microtubules, originating from SPBs, interdigitate in the middle of the nucleus (figure 2) [3].

Figure 2: Simplified structure of the mitotic spindle. Chromosomes and kinetochore microtubules are not shown.

Koen Hoogendoorn

January 2015

The creation and maintenance of the mitotic spindle is strictly regulated by various proteins
[4-6]. At the start of the anaphase, the regulatory protein Ase1p is recruited to the overlap [6],
and forms the midzone. Ase1p acts as a scaffolding protein and recruits more MAPs to the
midzone to further regulate spindle elongation. The Cls1p protein for example stabilises the
microtubules at the edge of the midzone [4], ensuring that the overlap is maintained
throughout the anaphase.
In the midzone, plus end directed kinesins bind to the antiparallel microtubules and push them
in opposite directions, which, in combination with microtubule growth causes the spindle to
elongate to allow for proper separation of the genetic content of the cell. Even though the
genome of S.pombe has nine kinesins and a single dynein, only one of these motor proteins,
klp9+, has a large influence on the elongation speed of the spindle [2]. If the gene coding for
this protein is disabled, the elongation speed is drastically lowered. Other kinesins also have
an influence on mitosis, but this cannot be observed by looking at spindle elongation
velocities [7, 8]. In addition to the motor proteins, regulatory MAPs can be disabled or
upregulated to study their effects on spindle elongation. For example, it has been shown that
the amount of Ase1p directly correlates with the length of the midzone [9].
Another factor that is expected to influence spindle elongation velocity is the growth rate of
the microtubules in the spindle. The spindle will never be able to expand faster than the
microtubule growth rate, since the interdigitating microtubules are prevented from sliding
apart [5]. It is possible to inhibit microtubule growth by adding the microtubule
depolymerising drug methyl-2-benzimidazole-carbamate (MBC), and look at the effects of the
drug on the spindle elongation velocity. Furthermore, a mutant that will be used in this
experiment to influence the spindle elongation is Alp14. The gene encoding for the alp14
protein, homolog of XMAP215 in Xenopus [10], has been disrupted so no functional protein
will be created. Since alp14 is a microtubule stabilising protein, the mutant will have a
negatively influence on the microtubule growth rate. Earlier data suggests that the growth rate
of microtubules indeed influences the elongation velocity of the spindle [9].
The main goal of this experiment will be to prove or disprove the existence of a coupling
between the microtubule growth rate and the sliding speed of the spindle mentioned in the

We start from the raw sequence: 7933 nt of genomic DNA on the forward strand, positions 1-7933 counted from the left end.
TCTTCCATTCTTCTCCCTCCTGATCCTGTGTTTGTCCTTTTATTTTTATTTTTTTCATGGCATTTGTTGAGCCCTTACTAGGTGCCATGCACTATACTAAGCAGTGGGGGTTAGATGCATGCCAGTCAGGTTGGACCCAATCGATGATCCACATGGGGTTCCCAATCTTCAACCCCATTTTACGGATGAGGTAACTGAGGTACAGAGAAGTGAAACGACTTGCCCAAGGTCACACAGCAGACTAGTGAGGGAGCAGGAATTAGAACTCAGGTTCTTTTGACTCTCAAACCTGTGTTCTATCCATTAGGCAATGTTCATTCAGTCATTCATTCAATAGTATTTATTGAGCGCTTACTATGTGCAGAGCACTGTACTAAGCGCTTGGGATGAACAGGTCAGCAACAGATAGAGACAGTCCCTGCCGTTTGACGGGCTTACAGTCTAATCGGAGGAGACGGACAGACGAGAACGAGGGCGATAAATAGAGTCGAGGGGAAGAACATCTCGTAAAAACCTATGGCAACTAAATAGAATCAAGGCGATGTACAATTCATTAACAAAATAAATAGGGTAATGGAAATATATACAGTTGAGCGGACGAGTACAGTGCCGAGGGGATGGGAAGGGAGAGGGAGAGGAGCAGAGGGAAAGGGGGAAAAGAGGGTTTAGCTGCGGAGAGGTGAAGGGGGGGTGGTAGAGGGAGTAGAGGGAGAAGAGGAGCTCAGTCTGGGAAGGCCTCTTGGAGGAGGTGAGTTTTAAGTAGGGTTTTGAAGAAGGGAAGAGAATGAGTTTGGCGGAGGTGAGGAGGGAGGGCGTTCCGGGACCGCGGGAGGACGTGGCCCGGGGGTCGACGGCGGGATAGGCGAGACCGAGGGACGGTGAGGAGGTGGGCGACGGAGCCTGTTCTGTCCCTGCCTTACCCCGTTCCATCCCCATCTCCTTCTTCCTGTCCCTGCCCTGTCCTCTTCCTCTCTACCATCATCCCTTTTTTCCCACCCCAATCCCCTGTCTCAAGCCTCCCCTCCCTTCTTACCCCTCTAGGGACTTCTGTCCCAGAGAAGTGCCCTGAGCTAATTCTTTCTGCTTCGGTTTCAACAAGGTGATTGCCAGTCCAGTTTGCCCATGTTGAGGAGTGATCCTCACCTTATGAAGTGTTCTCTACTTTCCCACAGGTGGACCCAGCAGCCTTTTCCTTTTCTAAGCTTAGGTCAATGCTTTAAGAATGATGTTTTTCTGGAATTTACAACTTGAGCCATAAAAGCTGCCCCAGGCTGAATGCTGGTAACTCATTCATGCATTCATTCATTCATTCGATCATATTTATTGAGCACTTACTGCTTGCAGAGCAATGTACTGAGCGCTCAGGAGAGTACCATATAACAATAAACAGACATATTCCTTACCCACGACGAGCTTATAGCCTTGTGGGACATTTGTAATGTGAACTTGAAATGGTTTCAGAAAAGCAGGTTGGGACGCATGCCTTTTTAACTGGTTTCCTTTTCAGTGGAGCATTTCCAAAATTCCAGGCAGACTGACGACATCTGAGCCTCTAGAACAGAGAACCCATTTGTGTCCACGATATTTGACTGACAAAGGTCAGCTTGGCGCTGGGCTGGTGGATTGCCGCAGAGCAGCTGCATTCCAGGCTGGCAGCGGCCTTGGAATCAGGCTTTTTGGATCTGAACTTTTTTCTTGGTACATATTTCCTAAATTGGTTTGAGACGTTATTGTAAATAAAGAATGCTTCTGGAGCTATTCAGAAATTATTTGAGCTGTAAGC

section above. To reach this goal, the spindles of fission yeast will be observed during
anaphase B since this is when the most rapid elongation takes place. The spindles will be
observed while under the influence of different concentrations of MCB. The Alp14 strain
will also be used to acquire more conclusive data. When placing this experiment in the bigger
picture, it will help to contribute to the understanding of the underlying mechanism of the
coupling, and give further insight into the regulatory processes of mitosis.

Koen Hoogendoorn

January 2015

2. Approach, analysis, presentation results


2.1 Yeast crosses and treatments to be analysed
In the experiment, two crosses of S.pombe resulting from three different strains will be
analysed. In both cases the transgenic strain GFP-Ase1 Ase1 (JT154) will be used to be able
to observe the localisation of the Ase1 protein. The first cross will be made with transgenic
line Sid4-RFP (JT133) which will fluorescently label the SPBs. The other cross will be made
with transgenic line Alp14 (PT203) to inhibit microtubule growth. These crosses have
already been conducted, and viable colonies have already been selected and grown on plates.
Of these colonies, only cells that are near the end of the metaphase or the start of the anaphase
at the moment of imaging will be used since that is the moment the spindle is formed and
elongating.
Using the GFP-Ase1 Ase1 x Sid4-RFP cross, the influence of four concentrations (0, 10, 25
and 50 g/ml) of the drug MBC, which causes lower microtubule growth rates, on the sliding
speed will be tested.
The GFP-Ase1 Ase1 x Alp14 cross will be imaged without further treatment, and is
expected to produce results similar to the cells that are affected by MBC.

2.2 Imaging and image analysis


The imaging of the fluorescently labelled components in the cell will be performed on a
Roper Spinning Disk Confocal microscope. The fast imaging rate and high resolution are
ideal for monitoring small processes and movements in high detail and large quantities. For
each cell to be analysed, a timelapse of 60 minutes will be made with intervals between
images of 20 seconds. To detect both fluorophores, two lasers with wavelengths of 491 and